Conventions of Composition Rule 133
Rule: All pronouns must agree in number and gender with their antecedents (an antecedent is the noun a pronoun replaces).
Note: Here at Conventions of Composition headquarters, we believe that people can decide what personal pronouns suit them. If you have a hard time thinking of a singular, specific person as they, you might want to read this piece by Grammar Girl.
Note: "Body" words (anybody, somebody, nobody, everybody), "one" words (anyone, someone, no one, everyone), each, either, and neither are singular. They require singular verbs; pronouns referring to them must be singular. Each other is ordinarily used of two, and one another of three or more.
Wrong: When my son sees this word, she notices its humor.
Correct: When my son sees this word, he notices its humor.
Correct: Author Alex Gino creates a realistic situation in their novel, George.
Grammatically correct, but sexist: Everybody raised his hat.
Better: All raised their hats.
Grammatically correct, but sexist: Each attacked the other; each defended himself.
Correct: Both attacked and defended themselves.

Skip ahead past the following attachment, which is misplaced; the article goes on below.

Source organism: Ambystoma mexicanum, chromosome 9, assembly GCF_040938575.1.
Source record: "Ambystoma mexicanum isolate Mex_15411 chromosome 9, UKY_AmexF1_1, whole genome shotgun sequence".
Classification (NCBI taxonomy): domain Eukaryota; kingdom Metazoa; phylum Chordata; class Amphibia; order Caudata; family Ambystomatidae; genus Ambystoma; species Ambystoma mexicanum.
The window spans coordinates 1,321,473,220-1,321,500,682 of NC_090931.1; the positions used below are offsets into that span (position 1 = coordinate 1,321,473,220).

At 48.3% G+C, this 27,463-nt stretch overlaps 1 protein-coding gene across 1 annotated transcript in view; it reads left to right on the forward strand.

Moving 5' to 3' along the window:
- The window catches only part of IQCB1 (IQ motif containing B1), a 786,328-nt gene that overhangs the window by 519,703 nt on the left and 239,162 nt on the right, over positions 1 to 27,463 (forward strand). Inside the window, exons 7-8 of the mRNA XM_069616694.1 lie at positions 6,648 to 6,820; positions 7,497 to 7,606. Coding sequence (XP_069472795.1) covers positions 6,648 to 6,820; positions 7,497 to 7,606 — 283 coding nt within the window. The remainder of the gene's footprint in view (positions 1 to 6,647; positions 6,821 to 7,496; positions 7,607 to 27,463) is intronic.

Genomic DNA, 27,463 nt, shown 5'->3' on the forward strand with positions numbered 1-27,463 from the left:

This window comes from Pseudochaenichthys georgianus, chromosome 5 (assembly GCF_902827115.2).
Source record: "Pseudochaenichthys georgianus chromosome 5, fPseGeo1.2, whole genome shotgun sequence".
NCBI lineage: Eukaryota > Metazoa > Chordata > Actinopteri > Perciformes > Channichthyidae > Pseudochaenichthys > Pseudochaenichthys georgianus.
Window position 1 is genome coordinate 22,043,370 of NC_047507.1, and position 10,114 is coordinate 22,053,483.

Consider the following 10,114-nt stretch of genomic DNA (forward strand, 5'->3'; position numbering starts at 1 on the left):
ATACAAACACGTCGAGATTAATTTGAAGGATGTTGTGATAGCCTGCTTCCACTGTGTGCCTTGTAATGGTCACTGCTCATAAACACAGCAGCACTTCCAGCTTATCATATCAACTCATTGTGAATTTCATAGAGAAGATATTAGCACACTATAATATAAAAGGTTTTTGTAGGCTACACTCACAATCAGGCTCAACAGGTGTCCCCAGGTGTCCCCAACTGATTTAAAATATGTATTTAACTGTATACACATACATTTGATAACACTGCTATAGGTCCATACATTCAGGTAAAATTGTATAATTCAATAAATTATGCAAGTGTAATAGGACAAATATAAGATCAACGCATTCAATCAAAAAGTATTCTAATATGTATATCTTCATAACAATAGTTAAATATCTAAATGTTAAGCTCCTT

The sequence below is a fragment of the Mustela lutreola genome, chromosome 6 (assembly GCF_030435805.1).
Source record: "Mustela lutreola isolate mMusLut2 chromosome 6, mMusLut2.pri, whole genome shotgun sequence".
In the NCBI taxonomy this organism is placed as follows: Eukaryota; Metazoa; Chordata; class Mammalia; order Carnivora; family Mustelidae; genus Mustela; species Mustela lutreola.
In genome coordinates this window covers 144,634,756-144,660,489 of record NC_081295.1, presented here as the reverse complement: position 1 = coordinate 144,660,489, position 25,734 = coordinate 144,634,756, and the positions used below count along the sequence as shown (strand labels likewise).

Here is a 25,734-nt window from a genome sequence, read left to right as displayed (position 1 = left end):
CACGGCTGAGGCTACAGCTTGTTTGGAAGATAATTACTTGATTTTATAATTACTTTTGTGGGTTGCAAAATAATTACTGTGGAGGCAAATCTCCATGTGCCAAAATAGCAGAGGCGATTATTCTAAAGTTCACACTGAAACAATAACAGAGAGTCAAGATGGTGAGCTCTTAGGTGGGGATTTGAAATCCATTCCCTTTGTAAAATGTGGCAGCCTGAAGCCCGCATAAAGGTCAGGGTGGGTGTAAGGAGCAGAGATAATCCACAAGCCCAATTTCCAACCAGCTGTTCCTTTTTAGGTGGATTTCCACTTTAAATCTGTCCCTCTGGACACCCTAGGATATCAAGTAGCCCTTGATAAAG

Wrong: A person should pick up the remains when you walk your dog.
Grammatically correct, but sexist: A person should pick up the remains when he walks his dog.
Better: You should pick up the remains when you walk your dog.
Also better: People should pick up the remains when they walk their dogs.
Practice creating pronoun-antecedent agreement in the following sentences:
A girl who loves grammar left their book in the classroom by mistake.
Each boy on that team worked their hardest to win the final game.
Every man, woman, and child wanted to know their place in line.
Resources for further explanation of pronoun-antecedent agreement:
Web Apps' Pronoun-Antecedent Agreement
English Grammar 101's Pronoun Agreement